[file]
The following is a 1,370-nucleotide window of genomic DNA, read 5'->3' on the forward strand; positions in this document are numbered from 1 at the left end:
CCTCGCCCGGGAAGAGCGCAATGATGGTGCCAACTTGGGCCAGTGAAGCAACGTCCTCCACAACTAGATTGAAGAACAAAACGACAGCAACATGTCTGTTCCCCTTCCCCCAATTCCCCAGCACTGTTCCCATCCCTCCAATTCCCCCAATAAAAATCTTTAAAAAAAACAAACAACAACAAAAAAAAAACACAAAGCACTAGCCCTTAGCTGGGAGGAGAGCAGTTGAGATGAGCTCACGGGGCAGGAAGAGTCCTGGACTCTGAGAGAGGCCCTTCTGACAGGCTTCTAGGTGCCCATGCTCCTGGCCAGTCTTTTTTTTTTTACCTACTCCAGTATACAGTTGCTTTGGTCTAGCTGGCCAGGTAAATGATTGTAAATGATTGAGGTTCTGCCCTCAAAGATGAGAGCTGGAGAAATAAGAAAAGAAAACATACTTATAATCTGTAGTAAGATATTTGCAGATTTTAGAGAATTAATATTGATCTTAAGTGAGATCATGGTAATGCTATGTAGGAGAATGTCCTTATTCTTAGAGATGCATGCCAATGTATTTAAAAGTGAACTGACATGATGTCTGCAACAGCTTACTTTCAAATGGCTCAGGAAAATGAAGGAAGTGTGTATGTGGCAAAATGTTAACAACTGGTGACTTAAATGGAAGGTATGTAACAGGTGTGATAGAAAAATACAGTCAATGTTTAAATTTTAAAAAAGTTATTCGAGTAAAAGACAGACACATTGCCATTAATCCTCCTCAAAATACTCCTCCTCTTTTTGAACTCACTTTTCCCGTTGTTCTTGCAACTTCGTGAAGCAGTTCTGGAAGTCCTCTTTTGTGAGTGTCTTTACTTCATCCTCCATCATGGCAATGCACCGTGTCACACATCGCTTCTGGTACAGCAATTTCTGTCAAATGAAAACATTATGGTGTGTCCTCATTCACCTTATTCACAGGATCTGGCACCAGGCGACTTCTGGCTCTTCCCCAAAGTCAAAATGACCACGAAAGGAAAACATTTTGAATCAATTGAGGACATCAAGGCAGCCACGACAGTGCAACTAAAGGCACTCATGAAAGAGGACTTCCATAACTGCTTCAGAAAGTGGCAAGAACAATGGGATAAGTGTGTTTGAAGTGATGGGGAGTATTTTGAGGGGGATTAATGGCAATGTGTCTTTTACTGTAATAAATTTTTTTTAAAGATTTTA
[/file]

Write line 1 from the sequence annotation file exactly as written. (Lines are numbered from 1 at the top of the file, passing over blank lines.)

The following is a 1,370-nucleotide window of genomic DNA, read 5'->3' on the forward strand; positions in this document are numbered from 1 at the left end: